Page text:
An interesting episode of ABC’s “The View” can help frame the paranoia and misunderstanding of Generative AI. Whoopi Goldberg expresses concerns about using ChatGPT for Court Cases and Wedding Vows. While Ms. Goldberg has valid points, it is clear that most of the panelists, being commentators/ journalists and not data scientists, did not fully understand how Generative AI and ChatGPT actually work. Have a look at the video:
Link to the View Episode.
To be clear, any data scientist can tell you that large learning models work on a methodology, so it is not true that we can’t understand what they are doing and how they work. We can! We can understand their functionality, their success metrics, and more. All models fit the data and have output diagnostics to tell you how good they are. GNI, RFI, RMSEA, etc. Without going into the mechanics, the main thing we can’t control is what they learn, their output, and, in some cases, the data they are pulling from, especially from the open internet. Therefore, good data management principles are more important than ever, especially when combining public sources with our own data. Knowing your data sources and validating them should be the mantra. So, to Whoopi Goldberg’s lament, we say that if ChatGPT or Large Learning Models (LLMs) were asked to write a case or a summary of legal research from accurate, validated legal data sources, it could. Understanding how Chat GPT was built is important, as understanding the data sources and model inputs is vital to understanding how they work. In our example above, obviously, the lawyer didn’t understand how the model worked, and unfortunately, neither do many other professionals, well, at least not yet. The example given on The View was from a lawyer who didn’t know how LLMs work or how data science works and used unconstrained, unvetted, unverified sources from the open internet versus confirmed legal data sources.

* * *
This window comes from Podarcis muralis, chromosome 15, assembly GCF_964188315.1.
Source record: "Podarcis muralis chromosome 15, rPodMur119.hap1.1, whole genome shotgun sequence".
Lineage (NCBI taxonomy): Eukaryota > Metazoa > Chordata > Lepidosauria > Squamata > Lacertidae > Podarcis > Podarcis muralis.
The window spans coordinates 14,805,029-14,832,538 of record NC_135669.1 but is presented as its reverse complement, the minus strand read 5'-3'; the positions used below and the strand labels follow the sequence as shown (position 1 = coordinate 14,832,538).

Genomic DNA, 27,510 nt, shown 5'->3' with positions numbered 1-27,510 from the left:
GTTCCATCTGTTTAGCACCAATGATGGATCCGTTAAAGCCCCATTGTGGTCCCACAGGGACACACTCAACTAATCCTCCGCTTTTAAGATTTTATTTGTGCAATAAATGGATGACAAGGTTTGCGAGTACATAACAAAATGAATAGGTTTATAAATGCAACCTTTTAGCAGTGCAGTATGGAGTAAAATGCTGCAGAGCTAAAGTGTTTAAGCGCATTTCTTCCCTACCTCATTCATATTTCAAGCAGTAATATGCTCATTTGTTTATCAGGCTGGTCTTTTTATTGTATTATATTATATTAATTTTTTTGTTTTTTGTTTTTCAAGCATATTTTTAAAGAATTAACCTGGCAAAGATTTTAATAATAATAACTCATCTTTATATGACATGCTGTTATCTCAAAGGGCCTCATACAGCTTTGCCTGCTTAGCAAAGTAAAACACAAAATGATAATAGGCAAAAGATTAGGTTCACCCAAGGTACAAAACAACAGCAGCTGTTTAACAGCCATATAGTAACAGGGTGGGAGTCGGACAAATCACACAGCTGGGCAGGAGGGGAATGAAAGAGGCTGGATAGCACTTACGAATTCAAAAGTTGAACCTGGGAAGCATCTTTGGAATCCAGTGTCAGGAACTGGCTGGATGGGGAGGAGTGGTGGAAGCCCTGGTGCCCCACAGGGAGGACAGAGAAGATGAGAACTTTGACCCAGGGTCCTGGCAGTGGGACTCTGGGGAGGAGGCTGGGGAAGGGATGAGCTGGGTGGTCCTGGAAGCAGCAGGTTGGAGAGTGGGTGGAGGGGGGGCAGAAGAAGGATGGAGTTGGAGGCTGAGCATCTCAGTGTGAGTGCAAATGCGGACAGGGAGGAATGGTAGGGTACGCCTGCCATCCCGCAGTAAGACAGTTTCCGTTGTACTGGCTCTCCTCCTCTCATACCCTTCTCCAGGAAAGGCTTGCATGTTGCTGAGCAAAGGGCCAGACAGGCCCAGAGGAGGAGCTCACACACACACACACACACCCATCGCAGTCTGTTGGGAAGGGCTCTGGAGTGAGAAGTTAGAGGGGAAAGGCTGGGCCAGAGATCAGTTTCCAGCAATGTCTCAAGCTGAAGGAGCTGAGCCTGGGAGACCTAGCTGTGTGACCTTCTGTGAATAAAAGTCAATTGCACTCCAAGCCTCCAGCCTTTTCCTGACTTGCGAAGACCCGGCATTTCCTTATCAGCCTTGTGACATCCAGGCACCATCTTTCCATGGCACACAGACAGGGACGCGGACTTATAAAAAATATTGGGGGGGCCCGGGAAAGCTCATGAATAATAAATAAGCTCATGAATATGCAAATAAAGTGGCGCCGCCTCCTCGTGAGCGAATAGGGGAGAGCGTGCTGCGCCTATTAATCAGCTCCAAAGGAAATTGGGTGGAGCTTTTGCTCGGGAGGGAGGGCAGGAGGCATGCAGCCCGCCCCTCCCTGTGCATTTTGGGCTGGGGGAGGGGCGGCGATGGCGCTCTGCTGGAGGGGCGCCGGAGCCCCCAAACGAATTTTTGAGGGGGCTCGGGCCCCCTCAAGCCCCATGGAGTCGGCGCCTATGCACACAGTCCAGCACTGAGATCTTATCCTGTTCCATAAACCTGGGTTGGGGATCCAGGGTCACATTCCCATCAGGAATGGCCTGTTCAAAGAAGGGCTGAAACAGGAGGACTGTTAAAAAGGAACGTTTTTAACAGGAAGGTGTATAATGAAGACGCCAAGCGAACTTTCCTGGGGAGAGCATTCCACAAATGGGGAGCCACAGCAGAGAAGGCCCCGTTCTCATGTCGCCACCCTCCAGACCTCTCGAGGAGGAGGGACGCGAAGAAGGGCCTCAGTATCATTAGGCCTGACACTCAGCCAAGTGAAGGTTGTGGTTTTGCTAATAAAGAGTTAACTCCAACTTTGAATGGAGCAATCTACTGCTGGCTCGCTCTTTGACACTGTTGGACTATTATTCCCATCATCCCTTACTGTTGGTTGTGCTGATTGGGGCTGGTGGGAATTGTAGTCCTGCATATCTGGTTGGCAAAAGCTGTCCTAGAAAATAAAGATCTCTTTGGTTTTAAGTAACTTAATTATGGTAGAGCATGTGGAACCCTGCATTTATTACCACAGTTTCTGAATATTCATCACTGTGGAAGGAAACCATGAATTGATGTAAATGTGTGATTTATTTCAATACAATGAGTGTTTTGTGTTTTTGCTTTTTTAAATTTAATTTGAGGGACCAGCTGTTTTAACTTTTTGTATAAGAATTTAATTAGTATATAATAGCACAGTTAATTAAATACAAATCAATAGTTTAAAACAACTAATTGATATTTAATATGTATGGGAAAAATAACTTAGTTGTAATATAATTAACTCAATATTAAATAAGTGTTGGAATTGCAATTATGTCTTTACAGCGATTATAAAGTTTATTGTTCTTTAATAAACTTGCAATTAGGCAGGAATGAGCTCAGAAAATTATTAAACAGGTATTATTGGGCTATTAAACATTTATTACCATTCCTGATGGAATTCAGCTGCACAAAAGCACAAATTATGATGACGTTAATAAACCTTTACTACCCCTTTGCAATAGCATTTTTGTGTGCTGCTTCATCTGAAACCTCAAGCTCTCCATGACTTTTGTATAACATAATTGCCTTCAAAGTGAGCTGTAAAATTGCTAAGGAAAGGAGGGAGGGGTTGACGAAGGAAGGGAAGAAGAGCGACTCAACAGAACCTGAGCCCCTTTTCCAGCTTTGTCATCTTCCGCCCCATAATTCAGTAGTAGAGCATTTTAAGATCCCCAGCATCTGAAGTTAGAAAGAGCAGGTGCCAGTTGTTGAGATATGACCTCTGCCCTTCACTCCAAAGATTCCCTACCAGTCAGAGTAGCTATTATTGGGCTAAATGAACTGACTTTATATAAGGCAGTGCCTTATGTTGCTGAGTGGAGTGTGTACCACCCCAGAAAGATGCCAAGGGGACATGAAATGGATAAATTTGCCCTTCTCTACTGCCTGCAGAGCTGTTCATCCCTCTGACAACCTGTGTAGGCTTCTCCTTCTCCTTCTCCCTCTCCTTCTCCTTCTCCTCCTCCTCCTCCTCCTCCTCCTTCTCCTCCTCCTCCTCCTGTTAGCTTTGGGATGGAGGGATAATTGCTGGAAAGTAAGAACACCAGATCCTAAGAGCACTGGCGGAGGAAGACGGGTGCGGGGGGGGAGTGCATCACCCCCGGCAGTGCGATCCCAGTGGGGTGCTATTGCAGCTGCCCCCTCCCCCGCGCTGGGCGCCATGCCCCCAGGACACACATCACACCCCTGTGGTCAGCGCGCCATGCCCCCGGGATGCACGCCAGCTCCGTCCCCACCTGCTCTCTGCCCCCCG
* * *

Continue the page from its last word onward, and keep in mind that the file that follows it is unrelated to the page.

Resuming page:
2) Starting your journey: Determining which Marketing Use Cases
Like any form of analytics, firms must ask, “What business problem am I trying to solve, and what is the potential impact and value add”? Once that question is answered, a value can be assigned to the use case and a rating regarding ease of implementation. These assessments can help you prioritize your use cases and to create a Generative AI plan. Also, you will want to understand how the mix of the different use cases helps you to learn and build capabilities over time.
Marketing pros need to weigh the value generated with their ability to execute on any potential use case with adherence to privacy and regulatory concerns.